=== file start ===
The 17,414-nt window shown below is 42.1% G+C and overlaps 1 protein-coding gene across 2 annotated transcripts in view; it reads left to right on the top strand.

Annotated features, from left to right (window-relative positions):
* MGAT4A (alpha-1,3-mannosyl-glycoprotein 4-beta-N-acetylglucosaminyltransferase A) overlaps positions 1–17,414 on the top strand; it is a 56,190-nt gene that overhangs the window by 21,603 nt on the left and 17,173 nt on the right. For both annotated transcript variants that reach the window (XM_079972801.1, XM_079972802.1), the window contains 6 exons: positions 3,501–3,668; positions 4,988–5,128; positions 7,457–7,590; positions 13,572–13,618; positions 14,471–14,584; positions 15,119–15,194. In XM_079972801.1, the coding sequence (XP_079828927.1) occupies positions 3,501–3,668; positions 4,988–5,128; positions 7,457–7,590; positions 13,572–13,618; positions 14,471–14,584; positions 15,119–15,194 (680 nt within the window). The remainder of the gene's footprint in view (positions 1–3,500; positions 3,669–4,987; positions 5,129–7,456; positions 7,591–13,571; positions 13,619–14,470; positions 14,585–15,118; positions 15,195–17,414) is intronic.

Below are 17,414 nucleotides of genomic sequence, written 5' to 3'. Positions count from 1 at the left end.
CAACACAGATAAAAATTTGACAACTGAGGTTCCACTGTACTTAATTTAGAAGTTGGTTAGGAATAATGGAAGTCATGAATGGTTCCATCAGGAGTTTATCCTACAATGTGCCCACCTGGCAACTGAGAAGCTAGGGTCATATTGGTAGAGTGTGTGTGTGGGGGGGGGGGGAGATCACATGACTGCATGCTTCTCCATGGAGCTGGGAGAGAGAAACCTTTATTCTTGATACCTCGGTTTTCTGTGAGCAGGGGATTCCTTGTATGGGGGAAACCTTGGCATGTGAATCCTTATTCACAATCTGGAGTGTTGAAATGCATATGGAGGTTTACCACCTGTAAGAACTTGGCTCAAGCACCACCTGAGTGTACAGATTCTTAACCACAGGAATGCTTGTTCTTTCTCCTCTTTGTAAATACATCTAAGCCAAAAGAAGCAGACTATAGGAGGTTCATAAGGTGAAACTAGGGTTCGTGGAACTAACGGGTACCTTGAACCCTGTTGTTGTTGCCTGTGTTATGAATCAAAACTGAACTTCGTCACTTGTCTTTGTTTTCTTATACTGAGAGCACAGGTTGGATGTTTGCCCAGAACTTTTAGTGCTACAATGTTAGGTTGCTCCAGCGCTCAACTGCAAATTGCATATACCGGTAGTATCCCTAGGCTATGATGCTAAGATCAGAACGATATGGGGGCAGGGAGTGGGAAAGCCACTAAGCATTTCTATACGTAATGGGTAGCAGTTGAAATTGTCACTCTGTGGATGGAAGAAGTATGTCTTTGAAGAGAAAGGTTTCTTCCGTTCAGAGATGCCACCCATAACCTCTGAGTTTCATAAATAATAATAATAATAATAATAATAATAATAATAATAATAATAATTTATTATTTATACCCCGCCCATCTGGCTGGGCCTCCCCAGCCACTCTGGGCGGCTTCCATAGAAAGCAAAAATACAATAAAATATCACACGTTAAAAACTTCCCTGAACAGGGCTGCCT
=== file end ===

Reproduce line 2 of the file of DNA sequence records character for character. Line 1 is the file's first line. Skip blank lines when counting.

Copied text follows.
Annotated features, from left to right (window-relative positions):